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I KINGS 19:1-8.—AUGUST 28.—

Golden Text:—"In my distress I cried
unto the Lord, and he heard me."

ELIJAH, flushed at the victory over the priests of Baal, was not thereby made haughty or boastful toward the king, though evidently he anticipated that the drouth and now finally its abatement, with abundant rain and with the attendant manifestation of divine power, would work a reformation in Israel. King Ahab and the rulers of Israel were evidently converted, at least temporarily, from Baal to Jehovah,—as evidenced [R3408 : page 236] by their willingness to permit the execution of the 450 priests of Baal. There was one person, however, on whose condition of heart Elijah had not counted, and that was Jezebel the queen, who really was at the bottom of the false religious system in which, as we have seen, her father had been at one time a chief priest in Zidon.

When the queen heard the result of the day's procedure she was angry—angry with God, angry with the Prophet Elijah for having shown up the falsity of Baal, angry with her husband the king for having permitted the demonstration to proceed to the disadvantage of Baal, and for permitting his priests to be executed. She was furious, and sent a message to Elijah—according to the customary form of those times—declaring that he would be as dead as the priests of Baal within twenty-four hours. Canon Farrar thus graphically pictures the queen, her message, etc. He says: "We can imagine the bitter objurgations which she poured upon her cowering husband for having stood quietly by while her prophets and Baal's prophets were being massacred by this dark fanatic, aided by a rebellious people. Had she been there all should have been otherwise!...The oath shows the intensity of her rage—like that of the forty Jews who bound themselves by the oath that they would not eat or drink until they had slain Paul—and the fixity of her purpose, as when Richard III declared that he would not dine until the head of Buckingham had fallen on the block. She presents the spectacle so often reproduced in history and reflected in literature, of a strong woman completely dominating a feebler consort."


The message sent to Elijah was evidently a boast and threat designed to intimidate him and to cause him to flee the country, the very effect it did produce. Jezebel was quite probably at heart afraid to have an encounter with the man who, as God's representative, was able to produce the results testified to by her husband and by the rain: she was too shrewd to risk a defeat, and her course prospered. Poor Elijah, so courageous previously, so ready to risk his life, was now panic stricken and fled to Beersheba, the farther part of Judea. Even then he did not feel himself safe, because Jehoshaphat, the king of Judah, was a close friend to Ahab, king of Israel; so leaving there his boy servant, who is supposed to have been the son of the widow of Zarephath, he continued his flight southward through the wilderness to Mount Sinai—Horeb.

It is useless for us to speculate how Elijah might have done otherwise than he did—how he might have boldly stood up for the Lord, denounced the Queen, rallied the heads of the tribes of Israel and carried forward to a general completion the reform movement which he began. We are to remember that Elijah was a type, and hence that his doings as well as his words were in a particular sense and degree ordered of the Lord—beyond any knowledge or motives of his own. It is only when we view this entire narrative of Elijah and Ahab and Jezebel from the standpoint of a type of more wonderful things coming afterward on a larger scale—only then can we grasp in any measure the force and meaning of the lessons taught through these types.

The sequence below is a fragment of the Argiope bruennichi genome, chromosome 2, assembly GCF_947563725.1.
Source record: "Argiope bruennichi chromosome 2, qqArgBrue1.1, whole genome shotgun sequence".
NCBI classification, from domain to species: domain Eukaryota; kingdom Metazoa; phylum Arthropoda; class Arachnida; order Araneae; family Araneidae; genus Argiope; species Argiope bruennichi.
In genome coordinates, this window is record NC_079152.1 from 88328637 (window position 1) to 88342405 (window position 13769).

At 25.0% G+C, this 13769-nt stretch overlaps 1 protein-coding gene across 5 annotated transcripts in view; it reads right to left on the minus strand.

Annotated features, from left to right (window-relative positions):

Although we have already noticed this matter, we cannot pass the story now without brief reference to the antitypes. We see in John the Baptist the repetition of the type, he being a fresh type corresponding to Elijah, as Herod corresponded to Ahab, and Herodias was an advanced type of Jezebel. Similarly John the Baptist, like Elijah, sought to effect a reformation in Israel, and similarly he failed. Let us glance very hastily at the antitype of these things portrayed in the book of Revelation. There the antitypical Jezebel is distinctly pointed out, and, in harmony with commentators since the Reformation time, we understand the antitype to be the apostate Church, the Papacy,—the civil government of the Roman empire in its decisions corresponding to King Ahab, consequently the agent of the antitypical Jezebel in accomplishing her desires, in propagating her system and destroying the prophets of the Lord. As had been predicted, so it was fulfilled: "She wore out the saints of the most high God," and "was drunken with the blood of the saints."—Rev. 17:6; 18:24.

In the antitype, if Papacy represents the woman Jezebel, and if the civil power was the antitype of Ahab, where is Elijah? We answer that the antitypical Elijah all through this Gospel age has been made up of the Lord's faithful people, the saints—a body of many members, yet in all a "little flock." We have already shown that the antitypical Elijah, who must first come and do his work before the second advent of Christ in the glory of his Kingdom, is the true Church of Christ in the flesh—of which Jesus was the Head, of which the Apostles were prominent members, and to which number all the true saints of the Lord from then to the end of the Gospel age, while in the flesh, must belong. This Elijah class was invisible during a large portion of this long period of nearly nineteen centuries. As Elijah the Prophet disappeared just prior to the drouth and was not seen and could not be found during the drouth, so with the antitypical Elijah class. As a class they disappeared about the year 300 and were not seen for about three and a half symbolic years, namely until the time of the Reformation, about 1550, even as Elijah disappeared after announcing the drouth and did not reappear until nearly the conclusion of that period of three and a half literal years. The drouth really began about 539 A.D. and the copious showers of refreshing came three and a half symbolic years later in 1799 A.D.